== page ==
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Vaginal leiomyoma

A vaginal leiomyoma is an extremely rare entity and falls under extra uterine pelvic leiomyomas.  Epidemiology They are extremely rare with only ~ 300 cases reported in literature 3. Pathology It may occur anywhere along the vaginal canal and is usually localized, mobile, non-tender, and cir...
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Vaginal lymphoma

Vaginal lymphoma can refer to: secondary involvement of the vagina (secondary vaginal lymphoma) from widespread generalised lymphoma relatively commoner usually comprises of diffuse large cell B non-Hodgkin's lymphoma (DLBCL) 2 primary vaginal lymphoma much rarer
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Van Buchem disease

Van Buchem disease (VBD) is an extremely rare hereditary sclerosing bone dysplasia, also known as hyperostosis corticalis generalisata. This disease is characterised most notably by mandibular enlargement and thickening of the skull. Epidemiology Less than 30 cases have been reported in the li...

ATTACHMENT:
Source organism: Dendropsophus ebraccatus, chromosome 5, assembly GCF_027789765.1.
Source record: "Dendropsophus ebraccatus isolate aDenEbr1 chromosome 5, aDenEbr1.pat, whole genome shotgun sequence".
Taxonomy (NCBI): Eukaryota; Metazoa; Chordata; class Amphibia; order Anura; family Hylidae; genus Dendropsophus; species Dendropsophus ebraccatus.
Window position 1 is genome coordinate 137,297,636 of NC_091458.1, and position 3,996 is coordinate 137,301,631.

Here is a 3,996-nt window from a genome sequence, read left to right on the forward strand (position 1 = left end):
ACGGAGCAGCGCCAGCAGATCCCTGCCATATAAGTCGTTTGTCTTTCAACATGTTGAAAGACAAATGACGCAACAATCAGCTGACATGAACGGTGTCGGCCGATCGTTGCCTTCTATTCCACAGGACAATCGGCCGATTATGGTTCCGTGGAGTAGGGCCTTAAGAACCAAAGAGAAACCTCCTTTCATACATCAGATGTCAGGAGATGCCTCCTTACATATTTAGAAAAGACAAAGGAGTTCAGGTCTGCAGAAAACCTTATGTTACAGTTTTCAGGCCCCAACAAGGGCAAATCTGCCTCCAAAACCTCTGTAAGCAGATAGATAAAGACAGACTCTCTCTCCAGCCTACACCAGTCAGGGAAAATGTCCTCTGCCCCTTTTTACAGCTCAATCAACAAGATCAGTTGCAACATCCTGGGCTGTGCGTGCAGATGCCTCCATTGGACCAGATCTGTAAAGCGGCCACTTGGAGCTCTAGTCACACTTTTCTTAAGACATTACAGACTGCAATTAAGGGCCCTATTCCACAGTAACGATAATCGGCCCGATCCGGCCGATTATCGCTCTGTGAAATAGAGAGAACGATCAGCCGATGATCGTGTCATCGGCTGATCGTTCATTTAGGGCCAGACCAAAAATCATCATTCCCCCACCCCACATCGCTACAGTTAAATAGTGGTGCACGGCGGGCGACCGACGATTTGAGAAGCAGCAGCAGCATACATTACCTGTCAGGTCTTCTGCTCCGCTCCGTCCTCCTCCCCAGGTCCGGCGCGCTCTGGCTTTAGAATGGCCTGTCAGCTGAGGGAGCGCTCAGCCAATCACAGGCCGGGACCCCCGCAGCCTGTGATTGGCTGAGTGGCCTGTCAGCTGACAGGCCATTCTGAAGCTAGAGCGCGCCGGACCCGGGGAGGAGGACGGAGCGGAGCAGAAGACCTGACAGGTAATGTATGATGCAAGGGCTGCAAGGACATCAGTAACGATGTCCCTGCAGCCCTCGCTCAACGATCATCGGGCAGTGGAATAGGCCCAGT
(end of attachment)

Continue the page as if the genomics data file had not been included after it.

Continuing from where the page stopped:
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Variation in cord insertion

There can be several variations with cord insertion into the placenta: central insertion (~90%): normal situation eccentric cord insertion: lateral insertion of the umbilical cord >2 cm from the placental margin term sometimes used synonymously with marginal cord insertion marginal cord inse...
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Varicose veins

Varicose veins are dilated tortuous superficially located venous channels that accompany the superficial veins of the upper or lower limbs. Epidemiology Varicose veins are more common in women than men and are more common in the lower limb than in the upper limb 5. Risk factors include: pregn...
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Vasa praevia

Vasa praevia is a term given when there are abnormal fetal vessels within the amniotic membranes that either cross or run in extremely close proximity to the internal cervical os. Pathology Vasa previa can be of two types type I (present in ~ 90% of cases with vasa praevia 3): abnormal fetal ...